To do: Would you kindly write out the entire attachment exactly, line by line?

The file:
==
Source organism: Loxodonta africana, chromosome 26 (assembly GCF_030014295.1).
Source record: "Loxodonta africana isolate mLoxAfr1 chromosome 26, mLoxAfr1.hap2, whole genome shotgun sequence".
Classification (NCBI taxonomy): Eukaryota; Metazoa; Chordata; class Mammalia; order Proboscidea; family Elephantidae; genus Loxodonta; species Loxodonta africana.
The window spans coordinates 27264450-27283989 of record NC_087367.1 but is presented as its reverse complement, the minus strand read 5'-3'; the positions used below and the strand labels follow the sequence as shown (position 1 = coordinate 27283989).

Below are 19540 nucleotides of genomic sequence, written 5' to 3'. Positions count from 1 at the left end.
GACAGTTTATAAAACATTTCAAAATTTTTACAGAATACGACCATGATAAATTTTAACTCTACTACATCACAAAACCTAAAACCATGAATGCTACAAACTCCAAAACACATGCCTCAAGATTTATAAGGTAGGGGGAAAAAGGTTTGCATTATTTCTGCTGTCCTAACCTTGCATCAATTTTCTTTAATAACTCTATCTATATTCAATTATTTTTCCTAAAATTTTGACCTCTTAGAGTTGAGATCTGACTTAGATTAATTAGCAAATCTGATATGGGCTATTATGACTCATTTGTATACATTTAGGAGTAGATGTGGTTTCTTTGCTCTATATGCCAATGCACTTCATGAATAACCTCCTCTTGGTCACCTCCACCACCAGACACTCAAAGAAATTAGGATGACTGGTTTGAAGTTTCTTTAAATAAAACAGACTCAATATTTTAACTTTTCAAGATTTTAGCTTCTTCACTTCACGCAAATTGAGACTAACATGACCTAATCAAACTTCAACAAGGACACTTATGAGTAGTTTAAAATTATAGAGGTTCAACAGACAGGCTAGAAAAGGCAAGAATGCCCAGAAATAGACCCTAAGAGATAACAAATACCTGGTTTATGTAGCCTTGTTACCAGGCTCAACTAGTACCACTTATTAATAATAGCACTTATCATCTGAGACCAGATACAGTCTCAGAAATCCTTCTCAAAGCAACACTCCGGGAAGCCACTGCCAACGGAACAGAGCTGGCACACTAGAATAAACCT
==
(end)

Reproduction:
Source organism: Loxodonta africana, chromosome 26 (assembly GCF_030014295.1).
Source record: "Loxodonta africana isolate mLoxAfr1 chromosome 26, mLoxAfr1.hap2, whole genome shotgun sequence".
Classification (NCBI taxonomy): Eukaryota; Metazoa; Chordata; class Mammalia; order Proboscidea; family Elephantidae; genus Loxodonta; species Loxodonta africana.
The window spans coordinates 27264450-27283989 of record NC_087367.1 but is presented as its reverse complement, the minus strand read 5'-3'; the positions used below and the strand labels follow the sequence as shown (position 1 = coordinate 27283989).

Below are 19540 nucleotides of genomic sequence, written 5' to 3'. Positions count from 1 at the left end.
GACAGTTTATAAAACATTTCAAAATTTTTACAGAATACGACCATGATAAATTTTAACTCTACTACATCACAAAACCTAAAACCATGAATGCTACAAACTCCAAAACACATGCCTCAAGATTTATAAGGTAGGGGGAAAAAGGTTTGCATTATTTCTGCTGTCCTAACCTTGCATCAATTTTCTTTAATAACTCTATCTATATTCAATTATTTTTCCTAAAATTTTGACCTCTTAGAGTTGAGATCTGACTTAGATTAATTAGCAAATCTGATATGGGCTATTATGACTCATTTGTATACATTTAGGAGTAGATGTGGTTTCTTTGCTCTATATGCCAATGCACTTCATGAATAACCTCCTCTTGGTCACCTCCACCACCAGACACTCAAAGAAATTAGGATGACTGGTTTGAAGTTTCTTTAAATAAAACAGACTCAATATTTTAACTTTTCAAGATTTTAGCTTCTTCACTTCACGCAAATTGAGACTAACATGACCTAATCAAACTTCAACAAGGACACTTATGAGTAGTTTAAAATTATAGAGGTTCAACAGACAGGCTAGAAAAGGCAAGAATGCCCAGAAATAGACCCTAAGAGATAACAAATACCTGGTTTATGTAGCCTTGTTACCAGGCTCAACTAGTACCACTTATTAATAATAGCACTTATCATCTGAGACCAGATACAGTCTCAGAAATCCTTCTCAAAGCAACACTCCGGGAAGCCACTGCCAACGGAACAGAGCTGGCACACTAGAATAAACCT